Speeding up my AoC solution by a factor of 2700 with Dijkstra's
Note: this post contains spoilers for one of the days of Advent of Code 2021.
This article was discussed on Hacker News.
This year, I had a lot of fun with Advent of Code. There’s a nice problem solving aspect of it and refining your initial solution is always a fun exercise.
I do my solutions in Haskell, and AoC problems can be nice explorations into various performance-wise aspects of GHC’s runtime. My README has some notes on what my general approach is to getting programs to run faster.
But sometimes, you can get solutions that run orders of magnitude faster, and this year I encountered such a case where my solution ran over 2700 times faster! Let’s dive in.
A naïve attempt
Day 15 asks us to compute the
lowest sum possible that results from traversing a grid from one
corner to the other, where the possible moves are moving by one in the
four cardinal directions. When I saw this problem, I
thought, “this is just recursion!” Naturally, I wrote such a
recursive solution (glguy notes on IRC that this would be a lot faster
if I memoized the calls.) The base case is if we’re at the origin
point, the cost is 0. Otherwise, the minimum cost starting at
is the cost of the cell at
(r,c) added with the minimum of
recursively solving the same problem for
import qualified Data.Map as M minSum :: Int -> Int -> M.Map (Int, Int) Int -> Int minSum r c g | r == 0 || c == 0 = 0 | otherwise = g M.! (r, c) + minimum [minSum (r - 1) c g, minSum r (c - 1) g, minSum r (c + 1) g]
This was sufficient for the very small example they gave. But it fails even on part 1, which was a 100 by 100 grid! In fact, it is an incorrect solution as well (if we restrict the problem to only down and right moves then a dynamic programming solution would work.)
Clearly, even a naïve solution won’t save us here. The next approach
I went with uses Dijkstra’s
limitation I impose on myself in solving Advent of Code is to not use
any libraries outside the GHC bootstrap
This is simply because in some environments such as Google Code Jam or
Codeforces, fancy libraries would not exist, but ones such as
containers certainly would be.
And sure enough, Dijkstra’s algorithm was able to solve part 1 in a few seconds. Part 2 however, just kept churning. I left my computer running then returned to see the result, which was accepted by the validator online. My shell also prints out how long the previous command took to execute, so that acted as a timer.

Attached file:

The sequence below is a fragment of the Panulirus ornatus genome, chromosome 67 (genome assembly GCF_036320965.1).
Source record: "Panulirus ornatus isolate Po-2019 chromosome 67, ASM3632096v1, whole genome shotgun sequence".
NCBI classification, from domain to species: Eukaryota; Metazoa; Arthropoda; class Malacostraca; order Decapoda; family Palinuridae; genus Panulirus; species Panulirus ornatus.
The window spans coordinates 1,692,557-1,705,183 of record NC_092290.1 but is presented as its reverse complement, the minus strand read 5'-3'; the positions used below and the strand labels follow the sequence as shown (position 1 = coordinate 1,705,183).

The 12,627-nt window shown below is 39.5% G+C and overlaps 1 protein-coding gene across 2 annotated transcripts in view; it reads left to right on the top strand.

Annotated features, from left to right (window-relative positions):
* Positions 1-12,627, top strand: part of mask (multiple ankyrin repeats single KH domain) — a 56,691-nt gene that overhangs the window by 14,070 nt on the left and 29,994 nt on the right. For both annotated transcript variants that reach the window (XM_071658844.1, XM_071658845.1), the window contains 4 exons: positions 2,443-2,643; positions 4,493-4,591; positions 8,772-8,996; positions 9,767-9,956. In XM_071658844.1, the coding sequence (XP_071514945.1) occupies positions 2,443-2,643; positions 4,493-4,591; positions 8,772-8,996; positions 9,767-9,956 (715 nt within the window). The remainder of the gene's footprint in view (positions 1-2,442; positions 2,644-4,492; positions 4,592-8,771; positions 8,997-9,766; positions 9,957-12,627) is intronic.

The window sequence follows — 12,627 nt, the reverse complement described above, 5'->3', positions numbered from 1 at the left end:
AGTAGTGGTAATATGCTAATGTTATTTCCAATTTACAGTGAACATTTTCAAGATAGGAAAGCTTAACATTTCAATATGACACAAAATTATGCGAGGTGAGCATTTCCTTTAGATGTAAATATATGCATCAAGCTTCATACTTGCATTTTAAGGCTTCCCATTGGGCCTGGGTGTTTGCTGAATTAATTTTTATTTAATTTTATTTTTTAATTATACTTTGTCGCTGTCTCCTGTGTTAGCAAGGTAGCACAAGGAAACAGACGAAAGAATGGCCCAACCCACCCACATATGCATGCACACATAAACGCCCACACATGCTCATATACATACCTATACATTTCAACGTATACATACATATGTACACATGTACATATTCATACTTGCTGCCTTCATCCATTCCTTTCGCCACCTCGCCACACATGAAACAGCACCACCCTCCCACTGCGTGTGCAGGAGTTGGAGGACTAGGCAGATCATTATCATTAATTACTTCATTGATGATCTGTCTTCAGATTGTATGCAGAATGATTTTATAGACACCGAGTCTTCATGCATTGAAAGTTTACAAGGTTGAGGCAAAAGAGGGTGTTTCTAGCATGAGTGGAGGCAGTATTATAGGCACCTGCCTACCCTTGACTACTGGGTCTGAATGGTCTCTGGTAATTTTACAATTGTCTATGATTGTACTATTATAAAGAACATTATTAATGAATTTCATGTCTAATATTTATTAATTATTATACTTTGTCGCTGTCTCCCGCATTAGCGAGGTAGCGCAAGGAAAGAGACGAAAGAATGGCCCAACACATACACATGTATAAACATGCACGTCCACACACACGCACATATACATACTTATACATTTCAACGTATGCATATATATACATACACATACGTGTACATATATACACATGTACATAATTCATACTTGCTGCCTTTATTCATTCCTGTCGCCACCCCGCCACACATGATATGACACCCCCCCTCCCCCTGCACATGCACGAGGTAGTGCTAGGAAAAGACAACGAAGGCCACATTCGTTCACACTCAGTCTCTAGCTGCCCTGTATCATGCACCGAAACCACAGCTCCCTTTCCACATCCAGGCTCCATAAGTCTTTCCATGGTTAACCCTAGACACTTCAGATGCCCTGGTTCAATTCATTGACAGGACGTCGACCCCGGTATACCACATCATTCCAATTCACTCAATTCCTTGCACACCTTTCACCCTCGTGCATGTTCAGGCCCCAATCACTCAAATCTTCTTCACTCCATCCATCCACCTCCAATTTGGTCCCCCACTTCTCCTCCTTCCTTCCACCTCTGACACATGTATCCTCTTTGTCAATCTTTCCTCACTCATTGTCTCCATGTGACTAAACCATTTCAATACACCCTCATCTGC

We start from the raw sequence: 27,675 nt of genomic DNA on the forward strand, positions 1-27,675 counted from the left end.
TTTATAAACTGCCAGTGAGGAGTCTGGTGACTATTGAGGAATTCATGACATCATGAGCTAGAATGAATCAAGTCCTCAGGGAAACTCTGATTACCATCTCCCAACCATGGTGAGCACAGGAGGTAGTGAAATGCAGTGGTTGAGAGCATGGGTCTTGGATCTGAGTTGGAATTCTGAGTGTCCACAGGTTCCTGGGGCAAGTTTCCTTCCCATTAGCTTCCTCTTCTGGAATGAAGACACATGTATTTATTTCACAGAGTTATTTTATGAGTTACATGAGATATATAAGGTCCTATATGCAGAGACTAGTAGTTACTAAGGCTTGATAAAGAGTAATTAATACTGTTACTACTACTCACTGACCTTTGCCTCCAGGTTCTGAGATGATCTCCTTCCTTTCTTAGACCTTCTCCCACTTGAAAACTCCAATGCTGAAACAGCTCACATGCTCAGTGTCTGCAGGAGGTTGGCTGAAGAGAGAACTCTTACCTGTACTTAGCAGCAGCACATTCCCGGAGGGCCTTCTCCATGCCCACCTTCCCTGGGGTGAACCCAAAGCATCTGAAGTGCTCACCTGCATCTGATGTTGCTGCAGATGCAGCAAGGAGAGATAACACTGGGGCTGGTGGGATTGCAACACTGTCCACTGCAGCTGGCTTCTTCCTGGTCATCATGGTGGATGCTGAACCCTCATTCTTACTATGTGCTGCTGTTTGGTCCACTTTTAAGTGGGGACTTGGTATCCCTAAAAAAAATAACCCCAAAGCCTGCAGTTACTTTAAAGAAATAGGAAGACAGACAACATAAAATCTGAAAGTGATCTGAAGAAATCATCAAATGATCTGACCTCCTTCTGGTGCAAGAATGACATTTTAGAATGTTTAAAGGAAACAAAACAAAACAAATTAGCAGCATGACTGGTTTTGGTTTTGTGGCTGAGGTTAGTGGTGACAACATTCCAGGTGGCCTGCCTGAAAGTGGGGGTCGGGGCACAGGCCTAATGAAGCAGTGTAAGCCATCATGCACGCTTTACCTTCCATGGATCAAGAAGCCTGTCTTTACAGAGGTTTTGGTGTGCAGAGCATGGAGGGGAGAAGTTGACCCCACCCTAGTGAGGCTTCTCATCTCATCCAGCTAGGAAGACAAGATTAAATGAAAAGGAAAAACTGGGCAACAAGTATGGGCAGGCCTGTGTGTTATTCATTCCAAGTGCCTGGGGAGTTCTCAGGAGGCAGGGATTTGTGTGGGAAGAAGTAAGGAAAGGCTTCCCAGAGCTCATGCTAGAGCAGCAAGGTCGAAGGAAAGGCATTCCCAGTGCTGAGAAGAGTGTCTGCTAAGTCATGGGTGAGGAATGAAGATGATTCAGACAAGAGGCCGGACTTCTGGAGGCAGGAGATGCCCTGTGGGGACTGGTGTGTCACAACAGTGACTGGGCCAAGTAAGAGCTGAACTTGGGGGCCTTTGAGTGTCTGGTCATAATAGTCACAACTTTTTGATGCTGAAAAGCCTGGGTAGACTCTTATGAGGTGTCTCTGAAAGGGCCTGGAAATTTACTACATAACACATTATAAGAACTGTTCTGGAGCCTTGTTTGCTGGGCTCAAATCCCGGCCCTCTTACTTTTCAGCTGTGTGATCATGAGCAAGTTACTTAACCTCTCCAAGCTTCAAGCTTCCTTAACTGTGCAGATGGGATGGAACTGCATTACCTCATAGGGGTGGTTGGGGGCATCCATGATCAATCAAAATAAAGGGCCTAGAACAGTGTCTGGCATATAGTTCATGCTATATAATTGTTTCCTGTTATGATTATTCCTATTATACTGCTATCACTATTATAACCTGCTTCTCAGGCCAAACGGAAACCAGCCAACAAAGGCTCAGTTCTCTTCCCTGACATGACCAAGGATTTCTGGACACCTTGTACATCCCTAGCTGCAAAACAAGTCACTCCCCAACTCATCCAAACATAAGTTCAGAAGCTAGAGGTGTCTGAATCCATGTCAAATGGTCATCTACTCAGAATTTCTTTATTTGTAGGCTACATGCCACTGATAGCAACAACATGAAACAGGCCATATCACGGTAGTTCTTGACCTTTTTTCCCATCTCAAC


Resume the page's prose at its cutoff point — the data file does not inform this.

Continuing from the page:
Finding cost centers
Even though we got the right answer, there’s no way that this is a reasonable runtime for a solution. To find the culprit, I ran the Haskell profiler on the program solving part 1.
COST CENTRE MODULE SRC %time %alloc dijkstra.step3.nextVert.v.\ Main day15.hs:101:47-96 86.1 0.0 dijkstra.step3.nextVert.v Main day15.hs:101:13-128 11.8 28.2 ...
The function to compute the next vertex to visit (see the pseudocode) by choosing vertex by minimum distance from source.
v :: (Int, Int) v = minimumBy (\x y -> compare (dv M.! x) (dv M.! y)) q
q is the set of vertices left to visit and
dv is a map from
vertices to distances. Using
minimumBy on a
Set in Haskell calls
foldl' on sets, which is
This procedure of course will be linear in the size of the set, and a
500 by 500 grid has 250,000 vertices to find the minimum of each time
we want to select another vertex. Yikes. I imagined, “what if we were
able to just find the next vertex of minimum distance from the source
in constant time?” Thus, we would be able to breeze through this part
of the algorithm and bring the runtime significantly down.
Priority queues from scratch
There’s a nice “duality” to the operation of Dijkstra’s algorithm when
you use a priority queue. You have a map where the keys are vertices
and the elements are distances, but when you select the next vertex to
visit, you use a priority queue where the keys (priorities) are
distances and the elements are vertices. The structure of each is
optimized for a different aspect of the algorithm, so conflating the
two would intuitively cause slowdown. With that in mind, we can
define a priority queue as just a map from
Ints to lists of values
of that priority.
type PQueue a = IntMap [a]
Getting a next minimal element from the priority queue is easy, since
IntMaps already a provide a
minViewWithKey function. Insertion is
similarly easy to write up. The empty priority queue is just an empty
-- Retrieve an element with the lowest priority pminView :: PQueue a -> ((Key, a), PQueue a) pminView p = let Just (l, p') = IM.minViewWithKey p in case l of (_, ) -> pminView p' (k, x : xs) -> ((k, x), if null xs then IM.delete k p' else IM.insert k xs p') -- Insertion of an element with a specified priority pins :: Int -> a -> PQueue a -> PQueue a pins k x = IM.insertWith (++) k [x]
pminView already returns the new map with the minimal
element removed, so we don’t need to write another deletion function.
With those functions in hand, and lots of rewriting, I finally cracked it!
The results were staggering—part 2 was sped up by a factor of 2545, which is a serious demonstration of how even if you have the right algorithm, the choice of how you represent auxillary data in the algorithm matters.
benchmarking day15/part2 time 1.172 s (1.088 s .. 1.259 s) 0.999 R² (0.997 R² .. 1.000 R²) mean 1.213 s (1.190 s .. 1.244 s) std dev 29.96 ms (12.16 ms .. 39.32 ms) variance introduced by outliers: 19% (moderately inflated)
After checking the cost centers again, a small
to how neighbors were computed reduced the mean running time to
1.098 seconds, which amounts to a 2716 times speedup!
Not using premade libraries was a great pedagogical constraint because it forced me to get to the essence of an algorithm or data structure. While implementations of Dijkstra’s algorithm exists in various Haskell libraries, they are often too optimized or specialized to certain structures. There’s a lot to be learned from doing things from scratch!